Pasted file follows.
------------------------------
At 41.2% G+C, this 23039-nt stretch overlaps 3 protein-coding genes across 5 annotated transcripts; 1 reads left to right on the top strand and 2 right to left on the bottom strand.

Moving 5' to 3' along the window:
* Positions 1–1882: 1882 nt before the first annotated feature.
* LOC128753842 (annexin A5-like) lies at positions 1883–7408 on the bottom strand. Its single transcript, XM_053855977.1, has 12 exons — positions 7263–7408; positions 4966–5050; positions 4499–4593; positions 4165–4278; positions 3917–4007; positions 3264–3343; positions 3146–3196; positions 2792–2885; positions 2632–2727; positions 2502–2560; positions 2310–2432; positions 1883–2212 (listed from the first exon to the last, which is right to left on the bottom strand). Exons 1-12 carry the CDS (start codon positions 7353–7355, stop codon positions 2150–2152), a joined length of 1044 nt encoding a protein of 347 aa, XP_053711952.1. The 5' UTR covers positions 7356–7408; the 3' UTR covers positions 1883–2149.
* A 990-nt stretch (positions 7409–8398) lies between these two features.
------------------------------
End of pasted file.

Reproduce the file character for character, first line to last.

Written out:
At 41.2% G+C, this 23039-nt stretch overlaps 3 protein-coding genes across 5 annotated transcripts; 1 reads left to right on the top strand and 2 right to left on the bottom strand.

Moving 5' to 3' along the window:
* Positions 1–1882: 1882 nt before the first annotated feature.
* LOC128753842 (annexin A5-like) lies at positions 1883–7408 on the bottom strand. Its single transcript, XM_053855977.1, has 12 exons — positions 7263–7408; positions 4966–5050; positions 4499–4593; positions 4165–4278; positions 3917–4007; positions 3264–3343; positions 3146–3196; positions 2792–2885; positions 2632–2727; positions 2502–2560; positions 2310–2432; positions 1883–2212 (listed from the first exon to the last, which is right to left on the bottom strand). Exons 1-12 carry the CDS (start codon positions 7353–7355, stop codon positions 2150–2152), a joined length of 1044 nt encoding a protein of 347 aa, XP_053711952.1. The 5' UTR covers positions 7356–7408; the 3' UTR covers positions 1883–2149.
* A 990-nt stretch (positions 7409–8398) lies between these two features.